The Appellate Division of the New York State Supreme Court has declared Hempstead Village’s rental registration and inspection law unconstitutional.
The Appellate Division’s unanimous Jan. 10 decision invalidated the 2009 law requiring all residential landlords register their properties and allow village authorities to inspect without notice or a search warrant. In April 2010, the State Supreme Court in Nassau County dismissed a lawsuit filed by 38 landlords challenging the law. They appealed that dismissal.
‘This ruling means that the village will not be able to . . . demand access to properties without cause, and without properly obtaining a rightful search warrant,’ said the property owners’ attorney, A. Thomas Levin of Meyer, Suozzi, English & Klein P.C. of Garden City.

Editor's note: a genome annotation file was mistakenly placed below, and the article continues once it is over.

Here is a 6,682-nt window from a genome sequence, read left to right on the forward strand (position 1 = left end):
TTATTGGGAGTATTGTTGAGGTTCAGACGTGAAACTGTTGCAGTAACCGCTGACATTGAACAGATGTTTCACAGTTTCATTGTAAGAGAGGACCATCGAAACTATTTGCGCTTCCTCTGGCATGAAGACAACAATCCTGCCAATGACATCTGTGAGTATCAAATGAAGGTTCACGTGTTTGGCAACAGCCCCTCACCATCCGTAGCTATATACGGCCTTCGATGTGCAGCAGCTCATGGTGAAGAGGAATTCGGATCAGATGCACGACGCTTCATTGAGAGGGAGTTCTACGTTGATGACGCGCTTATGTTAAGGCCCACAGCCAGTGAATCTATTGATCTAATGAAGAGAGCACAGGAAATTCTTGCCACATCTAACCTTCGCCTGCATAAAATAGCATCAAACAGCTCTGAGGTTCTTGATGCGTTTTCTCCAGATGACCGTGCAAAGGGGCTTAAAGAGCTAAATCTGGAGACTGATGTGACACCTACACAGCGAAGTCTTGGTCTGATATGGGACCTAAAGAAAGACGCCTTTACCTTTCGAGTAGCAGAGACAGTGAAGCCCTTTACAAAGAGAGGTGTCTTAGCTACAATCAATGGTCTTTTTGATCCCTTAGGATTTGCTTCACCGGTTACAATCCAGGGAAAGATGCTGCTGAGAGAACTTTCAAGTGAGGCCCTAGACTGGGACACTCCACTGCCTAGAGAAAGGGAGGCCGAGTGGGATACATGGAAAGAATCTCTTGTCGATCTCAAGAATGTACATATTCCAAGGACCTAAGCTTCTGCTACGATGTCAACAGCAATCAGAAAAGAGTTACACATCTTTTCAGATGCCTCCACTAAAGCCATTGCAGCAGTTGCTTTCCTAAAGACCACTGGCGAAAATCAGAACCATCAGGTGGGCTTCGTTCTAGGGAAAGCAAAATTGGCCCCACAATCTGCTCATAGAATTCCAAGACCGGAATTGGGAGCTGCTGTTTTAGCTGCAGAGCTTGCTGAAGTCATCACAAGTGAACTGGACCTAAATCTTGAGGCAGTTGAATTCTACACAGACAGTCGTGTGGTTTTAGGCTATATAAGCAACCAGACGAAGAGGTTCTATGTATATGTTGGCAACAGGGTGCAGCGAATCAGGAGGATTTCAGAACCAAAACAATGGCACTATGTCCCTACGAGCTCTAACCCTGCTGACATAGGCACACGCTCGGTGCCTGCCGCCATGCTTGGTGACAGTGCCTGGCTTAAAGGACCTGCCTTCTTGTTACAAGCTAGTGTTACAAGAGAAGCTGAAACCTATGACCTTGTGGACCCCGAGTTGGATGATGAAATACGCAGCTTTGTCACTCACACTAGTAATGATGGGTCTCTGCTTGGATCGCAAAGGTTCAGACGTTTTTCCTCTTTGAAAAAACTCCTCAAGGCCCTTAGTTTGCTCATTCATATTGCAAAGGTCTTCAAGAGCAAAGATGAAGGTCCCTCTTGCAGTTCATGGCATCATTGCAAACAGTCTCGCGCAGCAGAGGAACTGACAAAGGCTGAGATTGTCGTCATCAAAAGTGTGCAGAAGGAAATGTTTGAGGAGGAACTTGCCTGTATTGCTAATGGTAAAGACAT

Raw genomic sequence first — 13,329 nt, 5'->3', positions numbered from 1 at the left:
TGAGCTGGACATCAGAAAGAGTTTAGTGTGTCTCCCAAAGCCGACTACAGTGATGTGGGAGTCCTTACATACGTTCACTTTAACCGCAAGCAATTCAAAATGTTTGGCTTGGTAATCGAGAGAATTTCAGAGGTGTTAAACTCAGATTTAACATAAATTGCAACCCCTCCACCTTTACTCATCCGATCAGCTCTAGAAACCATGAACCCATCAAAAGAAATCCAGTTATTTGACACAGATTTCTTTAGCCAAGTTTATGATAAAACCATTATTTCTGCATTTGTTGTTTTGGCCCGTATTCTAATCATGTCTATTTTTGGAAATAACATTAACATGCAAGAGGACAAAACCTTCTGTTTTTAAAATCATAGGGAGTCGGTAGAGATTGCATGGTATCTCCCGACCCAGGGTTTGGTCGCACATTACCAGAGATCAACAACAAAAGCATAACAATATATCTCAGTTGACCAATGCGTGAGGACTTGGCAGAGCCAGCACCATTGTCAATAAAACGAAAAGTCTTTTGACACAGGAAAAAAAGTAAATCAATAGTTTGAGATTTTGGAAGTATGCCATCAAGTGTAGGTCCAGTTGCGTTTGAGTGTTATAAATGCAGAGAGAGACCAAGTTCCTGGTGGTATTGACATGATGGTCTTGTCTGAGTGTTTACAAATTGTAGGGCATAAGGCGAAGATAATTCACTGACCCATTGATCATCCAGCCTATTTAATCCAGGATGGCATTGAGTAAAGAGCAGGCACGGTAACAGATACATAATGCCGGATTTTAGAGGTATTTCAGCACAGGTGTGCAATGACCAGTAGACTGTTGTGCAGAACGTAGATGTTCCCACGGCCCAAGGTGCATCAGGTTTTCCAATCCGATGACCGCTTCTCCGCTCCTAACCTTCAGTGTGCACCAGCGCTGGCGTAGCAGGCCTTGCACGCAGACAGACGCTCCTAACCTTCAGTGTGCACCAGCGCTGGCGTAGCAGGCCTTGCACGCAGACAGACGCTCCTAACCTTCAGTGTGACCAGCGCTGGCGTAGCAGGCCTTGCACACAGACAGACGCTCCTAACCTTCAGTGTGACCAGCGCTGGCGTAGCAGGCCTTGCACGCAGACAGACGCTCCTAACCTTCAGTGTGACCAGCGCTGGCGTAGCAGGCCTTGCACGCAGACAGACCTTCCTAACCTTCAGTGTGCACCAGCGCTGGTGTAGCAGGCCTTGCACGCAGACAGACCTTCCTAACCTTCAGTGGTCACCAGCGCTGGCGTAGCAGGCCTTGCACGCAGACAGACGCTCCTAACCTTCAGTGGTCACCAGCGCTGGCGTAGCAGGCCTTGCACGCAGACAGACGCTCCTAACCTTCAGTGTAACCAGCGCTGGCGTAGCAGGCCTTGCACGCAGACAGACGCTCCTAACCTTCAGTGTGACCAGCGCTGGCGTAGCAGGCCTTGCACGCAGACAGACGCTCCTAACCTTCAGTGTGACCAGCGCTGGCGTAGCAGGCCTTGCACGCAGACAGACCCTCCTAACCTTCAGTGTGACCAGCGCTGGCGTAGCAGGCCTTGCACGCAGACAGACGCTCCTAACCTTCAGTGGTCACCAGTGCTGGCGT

The law prohibited landlords from collecting rent if they didn’t consent to inspections.
Village Attorney Debra Urbano-DiSalvo said the village ‘is currently reviewing the appellate division decision and will amend its statute to comply with the concerns of the court and to ensure and that it passes constitutional muster.’
The law also required landlords to obtain rental registration permits from the village’s building department. Violators could have faced fines from $2,500 to $20,000, and as many as 15 days in jail. The Appellate Division’s decision bars the village from requiring a $50 nonrefundable permit application fee for each rental unit. The court also ordered that the case be returned to the State Supreme Court in Nassau County.
Levin said he will review the village’s changes and continue to pursue the lawsuit in the lower court over remaining concerns about the permitting requirement.